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WATCH OUT FOR THE VISUAL CLIFF!
Transcript of WATCH OUT FOR THE VISUAL CLIFF!
A man, S.B., had been blind his entire life.
The "visual cliff" avoids the problem of putting the subject into any real jeopardy.
By the time infants were tested on the visual cliff, they had already learned to avoid such situations.
He had a corneal transplant which restored his sight.
He lost his depth perception (hospital window)
This intrigued experimental psychologists! (inborn or learned)
Many psychologists believe that our most important visual skill is depth perception.
Without Depth perception...
Survival would be nearly impossible
You would run into things
Not be able to judge how far away a predator was.
Or step right off cliffs, (Isn't that related the name of the article?)
For the Visual Learners...
Can we test depth perception by putting people on the edge of a cliff and seeing whether or not they fall off? OF COURSE NOT!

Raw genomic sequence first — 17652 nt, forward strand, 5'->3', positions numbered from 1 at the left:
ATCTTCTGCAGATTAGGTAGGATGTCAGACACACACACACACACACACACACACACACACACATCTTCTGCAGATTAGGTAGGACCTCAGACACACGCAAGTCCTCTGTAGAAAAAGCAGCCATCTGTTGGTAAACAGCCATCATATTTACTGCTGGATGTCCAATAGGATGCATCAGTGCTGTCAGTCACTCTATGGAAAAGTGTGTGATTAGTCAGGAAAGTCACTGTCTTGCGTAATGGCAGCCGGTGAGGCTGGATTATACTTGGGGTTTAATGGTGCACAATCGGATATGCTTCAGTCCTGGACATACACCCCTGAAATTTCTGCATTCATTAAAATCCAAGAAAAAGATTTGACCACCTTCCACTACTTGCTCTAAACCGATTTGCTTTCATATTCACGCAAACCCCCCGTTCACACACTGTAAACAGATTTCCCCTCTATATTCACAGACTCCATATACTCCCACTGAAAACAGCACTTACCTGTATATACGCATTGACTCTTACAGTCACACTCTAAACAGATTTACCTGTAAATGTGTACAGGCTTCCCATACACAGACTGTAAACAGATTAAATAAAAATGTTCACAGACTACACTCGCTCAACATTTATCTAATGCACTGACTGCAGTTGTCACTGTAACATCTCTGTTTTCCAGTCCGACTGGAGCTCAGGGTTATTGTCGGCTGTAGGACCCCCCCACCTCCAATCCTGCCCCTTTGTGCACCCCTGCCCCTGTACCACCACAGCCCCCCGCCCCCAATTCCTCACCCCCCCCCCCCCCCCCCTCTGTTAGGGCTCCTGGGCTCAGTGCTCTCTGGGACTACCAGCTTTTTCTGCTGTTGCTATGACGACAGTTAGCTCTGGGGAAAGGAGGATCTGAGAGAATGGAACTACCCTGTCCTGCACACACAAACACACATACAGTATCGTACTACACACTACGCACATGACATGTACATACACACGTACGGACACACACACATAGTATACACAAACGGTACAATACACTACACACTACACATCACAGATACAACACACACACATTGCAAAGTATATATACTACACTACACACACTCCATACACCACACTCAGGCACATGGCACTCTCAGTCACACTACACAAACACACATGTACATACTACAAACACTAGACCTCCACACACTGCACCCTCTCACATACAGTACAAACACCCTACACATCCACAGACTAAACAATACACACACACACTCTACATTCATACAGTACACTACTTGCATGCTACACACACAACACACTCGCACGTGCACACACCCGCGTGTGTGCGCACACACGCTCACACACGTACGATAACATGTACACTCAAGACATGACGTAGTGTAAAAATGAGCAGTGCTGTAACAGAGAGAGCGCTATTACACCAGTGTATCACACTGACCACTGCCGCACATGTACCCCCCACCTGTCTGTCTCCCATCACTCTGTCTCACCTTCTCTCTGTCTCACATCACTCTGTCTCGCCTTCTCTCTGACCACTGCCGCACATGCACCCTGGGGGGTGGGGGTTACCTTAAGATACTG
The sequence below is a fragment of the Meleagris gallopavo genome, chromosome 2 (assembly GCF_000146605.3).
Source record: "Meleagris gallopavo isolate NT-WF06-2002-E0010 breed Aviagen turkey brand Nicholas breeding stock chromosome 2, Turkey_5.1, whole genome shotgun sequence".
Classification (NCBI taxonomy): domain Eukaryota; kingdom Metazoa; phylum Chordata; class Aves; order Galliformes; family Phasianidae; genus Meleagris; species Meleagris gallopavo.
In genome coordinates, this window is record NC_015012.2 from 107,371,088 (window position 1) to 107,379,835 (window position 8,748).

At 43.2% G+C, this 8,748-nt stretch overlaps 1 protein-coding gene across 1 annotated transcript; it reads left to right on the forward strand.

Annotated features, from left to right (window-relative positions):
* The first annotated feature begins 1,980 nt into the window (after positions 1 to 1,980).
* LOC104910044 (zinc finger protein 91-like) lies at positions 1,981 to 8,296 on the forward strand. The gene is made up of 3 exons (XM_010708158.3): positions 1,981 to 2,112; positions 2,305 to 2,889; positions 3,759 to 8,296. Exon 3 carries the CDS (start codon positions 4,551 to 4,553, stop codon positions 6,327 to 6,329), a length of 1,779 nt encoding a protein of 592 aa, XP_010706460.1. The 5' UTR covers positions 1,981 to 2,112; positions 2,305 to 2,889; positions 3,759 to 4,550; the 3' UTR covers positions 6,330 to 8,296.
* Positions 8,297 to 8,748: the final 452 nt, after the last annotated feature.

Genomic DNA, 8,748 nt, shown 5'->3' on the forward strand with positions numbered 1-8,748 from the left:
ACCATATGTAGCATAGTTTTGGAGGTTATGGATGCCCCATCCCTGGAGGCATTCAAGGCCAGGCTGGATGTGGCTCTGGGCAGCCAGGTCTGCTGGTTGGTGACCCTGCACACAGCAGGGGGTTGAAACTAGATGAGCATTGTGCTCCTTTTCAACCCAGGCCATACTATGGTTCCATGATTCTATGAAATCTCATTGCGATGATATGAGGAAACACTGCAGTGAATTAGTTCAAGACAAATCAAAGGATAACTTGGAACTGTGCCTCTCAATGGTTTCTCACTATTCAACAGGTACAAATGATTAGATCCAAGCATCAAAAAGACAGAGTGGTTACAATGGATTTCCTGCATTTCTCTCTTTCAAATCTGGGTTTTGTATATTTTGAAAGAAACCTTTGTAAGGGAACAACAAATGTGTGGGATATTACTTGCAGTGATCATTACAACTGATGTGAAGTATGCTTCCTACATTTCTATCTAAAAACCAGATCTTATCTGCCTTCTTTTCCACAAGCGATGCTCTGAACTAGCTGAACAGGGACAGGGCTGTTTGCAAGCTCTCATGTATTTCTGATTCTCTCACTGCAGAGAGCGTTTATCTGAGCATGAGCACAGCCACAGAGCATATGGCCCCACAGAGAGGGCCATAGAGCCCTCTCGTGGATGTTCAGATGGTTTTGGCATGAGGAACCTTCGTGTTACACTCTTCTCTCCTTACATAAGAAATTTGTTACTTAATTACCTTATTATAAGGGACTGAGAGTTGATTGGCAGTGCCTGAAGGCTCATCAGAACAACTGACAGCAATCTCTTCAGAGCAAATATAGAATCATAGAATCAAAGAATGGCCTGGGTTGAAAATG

test out this theory in this experiment.
Gibson and Walk believe that depth perception and the avoidance of a drop-off are natural, not products of experience.
Table about 4 feet high with a top made from a piece of thick, clear glass.
Solid surface with red-and-white checkered pattern.
Infants as subjects
Purpose: To see if they could discriminate between the shallow and deep sides and avoid stepping off "the cliff."
Took place in Cornell University
27 out of 36 children crossed the shallow side
3 crossed the deep side with hesitation
Found that most animals developed depth perception at same time they could walk
Little question that they were perceiving the depth of the cliff.
A later study using younger children (2-5 months) showed that they had not yet developed a fear of falling.
Thanks to Gibson and Walk, scientists have been able to further investigate depth perception in a more clear and systematic way.
It is still debated weather depth perception is learned or genetic.
Virtual reality to help developmentally disabled
Deep vs. shallow slants
Mother instructed to use fear in another study
Various studies have shown that depth perception is present at birth, but the fear of falling and the avoidance of danger is learned when the infant learns how to crawl
Some Depth Perception Illusions
By: Zach W.
Animals were tested as well
Chicks, goats, lambs, cats all 'passed'
Rats, turtles 'failed'